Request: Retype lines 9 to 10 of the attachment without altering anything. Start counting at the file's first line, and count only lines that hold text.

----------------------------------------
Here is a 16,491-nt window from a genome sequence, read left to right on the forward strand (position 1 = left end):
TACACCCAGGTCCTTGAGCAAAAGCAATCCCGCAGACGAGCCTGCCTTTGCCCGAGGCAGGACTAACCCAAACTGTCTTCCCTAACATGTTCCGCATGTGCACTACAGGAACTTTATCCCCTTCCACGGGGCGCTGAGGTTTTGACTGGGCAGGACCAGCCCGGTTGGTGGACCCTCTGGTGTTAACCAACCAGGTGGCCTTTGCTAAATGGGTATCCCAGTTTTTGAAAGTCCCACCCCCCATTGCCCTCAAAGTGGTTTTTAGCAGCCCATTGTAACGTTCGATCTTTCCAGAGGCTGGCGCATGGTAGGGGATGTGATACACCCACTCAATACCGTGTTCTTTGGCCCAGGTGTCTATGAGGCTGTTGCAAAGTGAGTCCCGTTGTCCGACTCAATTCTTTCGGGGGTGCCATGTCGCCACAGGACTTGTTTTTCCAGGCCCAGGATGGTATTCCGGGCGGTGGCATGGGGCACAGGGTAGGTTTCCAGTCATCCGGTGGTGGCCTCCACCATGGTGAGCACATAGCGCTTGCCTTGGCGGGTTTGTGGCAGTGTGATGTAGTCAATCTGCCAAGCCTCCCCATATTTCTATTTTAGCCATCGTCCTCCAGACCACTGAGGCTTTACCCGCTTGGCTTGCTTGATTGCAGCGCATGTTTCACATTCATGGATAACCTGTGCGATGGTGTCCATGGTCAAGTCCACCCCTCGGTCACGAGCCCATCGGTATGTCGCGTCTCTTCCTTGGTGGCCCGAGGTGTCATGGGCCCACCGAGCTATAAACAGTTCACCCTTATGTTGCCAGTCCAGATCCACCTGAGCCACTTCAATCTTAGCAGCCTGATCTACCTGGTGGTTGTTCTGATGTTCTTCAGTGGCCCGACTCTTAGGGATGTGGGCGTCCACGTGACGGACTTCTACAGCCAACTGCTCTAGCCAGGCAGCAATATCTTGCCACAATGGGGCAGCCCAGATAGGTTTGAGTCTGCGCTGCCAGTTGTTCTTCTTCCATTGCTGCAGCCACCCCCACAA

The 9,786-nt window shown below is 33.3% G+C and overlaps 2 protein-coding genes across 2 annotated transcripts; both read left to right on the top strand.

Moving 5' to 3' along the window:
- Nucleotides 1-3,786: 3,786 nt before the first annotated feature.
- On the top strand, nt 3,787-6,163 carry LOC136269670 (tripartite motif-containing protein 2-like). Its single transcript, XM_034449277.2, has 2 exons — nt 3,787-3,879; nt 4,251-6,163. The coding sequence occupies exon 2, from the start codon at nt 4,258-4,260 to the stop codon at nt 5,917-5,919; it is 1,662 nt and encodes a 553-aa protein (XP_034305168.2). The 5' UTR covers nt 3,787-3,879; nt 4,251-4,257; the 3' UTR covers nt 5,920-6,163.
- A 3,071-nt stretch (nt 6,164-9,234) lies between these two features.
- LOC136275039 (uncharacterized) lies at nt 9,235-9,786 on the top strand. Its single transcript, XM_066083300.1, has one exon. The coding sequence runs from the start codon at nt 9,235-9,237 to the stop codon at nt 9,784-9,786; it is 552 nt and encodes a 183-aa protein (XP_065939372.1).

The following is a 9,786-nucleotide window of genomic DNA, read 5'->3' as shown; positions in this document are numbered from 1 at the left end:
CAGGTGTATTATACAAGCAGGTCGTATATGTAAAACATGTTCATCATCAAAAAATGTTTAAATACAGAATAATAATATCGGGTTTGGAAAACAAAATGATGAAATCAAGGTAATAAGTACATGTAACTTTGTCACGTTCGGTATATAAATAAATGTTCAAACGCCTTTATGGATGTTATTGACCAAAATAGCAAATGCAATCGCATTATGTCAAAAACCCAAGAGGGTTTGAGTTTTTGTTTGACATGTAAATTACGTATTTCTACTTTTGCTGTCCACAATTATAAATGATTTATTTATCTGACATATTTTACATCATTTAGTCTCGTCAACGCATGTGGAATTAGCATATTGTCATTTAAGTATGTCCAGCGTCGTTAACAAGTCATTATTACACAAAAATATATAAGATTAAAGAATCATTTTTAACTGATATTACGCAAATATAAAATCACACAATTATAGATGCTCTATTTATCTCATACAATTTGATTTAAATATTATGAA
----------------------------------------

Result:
The following is a 9,786-nucleotide window of genomic DNA, read 5'->3' as shown; positions in this document are numbered from 1 at the left end:
CAGGTGTATTATACAAGCAGGTCGTATATGTAAAACATGTTCATCATCAAAAAATGTTTAAATACAGAATAATAATATCGGGTTTGGAAAACAAAATGATGAAATCAAGGTAATAAGTACATGTAACTTTGTCACGTTCGGTATATAAATAAATGTTCAAACGCCTTTATGGATGTTATTGACCAAAATAGCAAATGCAATCGCATTATGTCAAAAACCCAAGAGGGTTTGAGTTTTTGTTTGACATGTAAATTACGTATTTCTACTTTTGCTGTCCACAATTATAAATGATTTATTTATCTGACATATTTTACATCATTTAGTCTCGTCAACGCATGTGGAATTAGCATATTGTCATTTAAGTATGTCCAGCGTCGTTAACAAGTCATTATTACACAAAAATATATAAGATTAAAGAATCATTTTTAACTGATATTACGCAAATATAAAATCACACAATTATAGATGCTCTATTTATCTCATACAATTTGATTTAAATATTATGAA